The immediate community is local culture and also asserts huge influence on career choice. Local employment opportunities, or the lack of them, are the deciding factor whether youth stay living near where they grew up or go away. Too often, decisions to move are made with a less than extensive knowledge of the employers and job options that exist in the local community.

In addition to culture, families have great effect on job choice or career selection.

We inherit beliefs, goals values, behaviors, attitudes and dreams from our families. This inheritance can greatly affect individual career choice. Through subtle and not so subtle behaviors or comments, career options are encouraged or discouraged. Certain career choices may be presented as part of a child's duty to family, their genes or part of their destiny.

Here are some examples of how these ideas get expressed within families:

  • “No, you may not quit the baseball team. I’ve spent years driving you to practices and games. You’re not going to miss out on a sports scholarship.”
  • “She’s naturally gifted with colors. I’m sure she’ll become a decorator like her mom.”
  • “No, you may not major in journalism. I’ll help pay for your education, but only if you become a teacher.”
  • “The men in our family have been firefighters for three generations. You’ll be one too.”
  • “You’ve got to major in business and take over the store so your dad can retire.”
  • “No one in our family has ever been successful. Don’t expect to like what you do. That’s why it’s called work.”

There are also non-verbal cues. Body language, tone of voice and gestures can communicate positive or negative information that can influence or undermine career choice. Parents need to pay attention not only to what they actually say, but also to what their words or behaviors imply.

Lack of family involvement in teen’s lives effects career choice as well. Teens whose families don’t support their interest in career exploration or a particular career path are less able to make good career decisions.

Stereotypes limit options.

Is there something wrong with culture or families trying to influence the career choices of its youth? If that influence limits rather than expands career choice, then, yes, there is something wrong. Far too often, the reality presented by cultural media and the interpretations given by families to media presentations are based on limited knowledge. Such shallow presumptions often narrow occupational options.

For example, visual media can have strong effect on creating and reinforcing gender stereotypes. In the mid-1990s, 42% of IT (Information Technology) workers were female. There were realistic hopes that as the industry grew, females would hold at least half of jobs in this high skill-high pay field. That didn’t happen. By 2003, women made up just 31% of IT workers. Researchers concluded that movies and television had presented unflattering images of women in technology jobs and thus turned young women away from this well-paid career choice.

Resisting temptation.

Parents may be tempted to push their teens towards certain kinds of jobs that the parents see as prestigious. Resist this temptation. Your future relationship with your son or daughter will benefit from your self-control. The jobs you prefer your teen to choose may be completely inappropriate to their personalities, abilities, level of ambition or job market realities.

In addition, research shows that people are 100 times more likely to be financially successful-something most parents want for their offspring—if they like their work. Few people are successful doing something they don’t enjoy. While you may dream of the bragging rights that go along with your son or daughter having a prestigious job with a six figure income, remember that it’s your child, not you, who has to turn up at that job every day. Encourage your teen to check out many jobs, ones you favor and ones your child does.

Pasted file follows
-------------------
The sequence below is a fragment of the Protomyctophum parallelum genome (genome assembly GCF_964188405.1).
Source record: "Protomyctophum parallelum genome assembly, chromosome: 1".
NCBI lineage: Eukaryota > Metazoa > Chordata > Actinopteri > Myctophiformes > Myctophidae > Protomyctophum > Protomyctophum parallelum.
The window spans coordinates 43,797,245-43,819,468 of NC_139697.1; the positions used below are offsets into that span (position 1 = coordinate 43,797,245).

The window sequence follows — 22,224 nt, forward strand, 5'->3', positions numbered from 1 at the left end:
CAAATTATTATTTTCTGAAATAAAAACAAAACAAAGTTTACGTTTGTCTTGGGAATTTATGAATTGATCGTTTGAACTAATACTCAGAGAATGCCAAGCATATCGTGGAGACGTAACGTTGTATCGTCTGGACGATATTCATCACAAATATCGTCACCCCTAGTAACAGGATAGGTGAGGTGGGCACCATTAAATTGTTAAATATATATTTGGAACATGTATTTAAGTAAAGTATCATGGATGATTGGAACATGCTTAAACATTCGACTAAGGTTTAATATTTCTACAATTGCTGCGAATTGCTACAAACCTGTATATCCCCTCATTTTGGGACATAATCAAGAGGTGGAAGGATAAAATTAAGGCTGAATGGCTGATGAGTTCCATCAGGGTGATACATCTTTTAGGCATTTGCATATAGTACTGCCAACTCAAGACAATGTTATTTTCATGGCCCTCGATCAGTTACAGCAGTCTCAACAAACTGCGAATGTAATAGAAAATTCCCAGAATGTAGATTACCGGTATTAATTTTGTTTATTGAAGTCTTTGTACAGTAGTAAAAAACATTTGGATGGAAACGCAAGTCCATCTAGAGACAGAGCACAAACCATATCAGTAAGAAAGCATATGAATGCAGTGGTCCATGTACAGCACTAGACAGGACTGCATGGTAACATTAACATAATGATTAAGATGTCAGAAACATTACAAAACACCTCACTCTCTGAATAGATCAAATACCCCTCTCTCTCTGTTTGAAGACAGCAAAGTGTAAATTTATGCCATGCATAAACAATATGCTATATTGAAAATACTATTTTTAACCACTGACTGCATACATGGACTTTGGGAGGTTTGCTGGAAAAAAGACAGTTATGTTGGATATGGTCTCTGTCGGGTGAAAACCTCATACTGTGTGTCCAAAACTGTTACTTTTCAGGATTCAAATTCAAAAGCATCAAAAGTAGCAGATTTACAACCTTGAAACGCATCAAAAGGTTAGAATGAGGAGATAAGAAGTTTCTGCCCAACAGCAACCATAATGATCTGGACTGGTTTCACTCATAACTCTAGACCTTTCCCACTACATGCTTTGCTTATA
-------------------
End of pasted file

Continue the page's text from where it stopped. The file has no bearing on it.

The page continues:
A story to illustrate the need to honor the unique talents of our children.

There once was a young man, whom we’ll call Mike. Mike’s mom died when he was about 6 and Mike went to live with a foster family. Teachers told his dad he was intelligent, but disinterested in his studies. His dad brought Mike back home and moved him to a better school, hoping Mike would take more interest in learning. His dad hoped Mike would become a lawyer or businessman and help recoup the family’s status and fortune, which had dwindled due to his mother’s long illness. When Mike was 13, he told his dad that he wanted to be a sculptor. His dad got very angry. They eventually compromised and Mike was allowed to study painting. Mike was so talented that he was paid for his paintings while still a student. Through his paintings, Mike was able to attract the attention of a wealthy man who became his patron. Mike was then able to study sculpture and the rest is, well history.

Those of you familiar with art or Irving Stone’s book, The Agony and the Ecstasy, may have realized that the Mike in the above story is really Michelangelo Buonarroti, whose paintings, statues and other works of art have made his name known to millions of people around the world for over 500 years. It’s highly doubtful that had he been a lawyer or merchant, the name Michelangelo would have been remembered a generation or two beyond his death. By letting his son choose his own career, Papa Buonarroti eventually got what he wanted. The family gained both prestige and wealth.

Parents want their children to be happy. But few parents know enough about the world of work or their children’s unique combination of skills and interests to choose jobs their children will enjoy. Parents can help. Teach your children to work hard, value their uniqueness, set up time for them to explore the world of work and help your teens create a detailed strategy for how they can achieve career success in their own terms.

Parents would also do well to remember the words of another well-known artist of an earlier time. Early in the 20th century, the poet Kahlil Gibran wrote, “Your children are not your children. They are the sons and daughters of Life’s longing for itself… You may house their bodies but not their souls, for their souls dwell in the house of tomorrow, which you cannot visit, not even in your dreams.”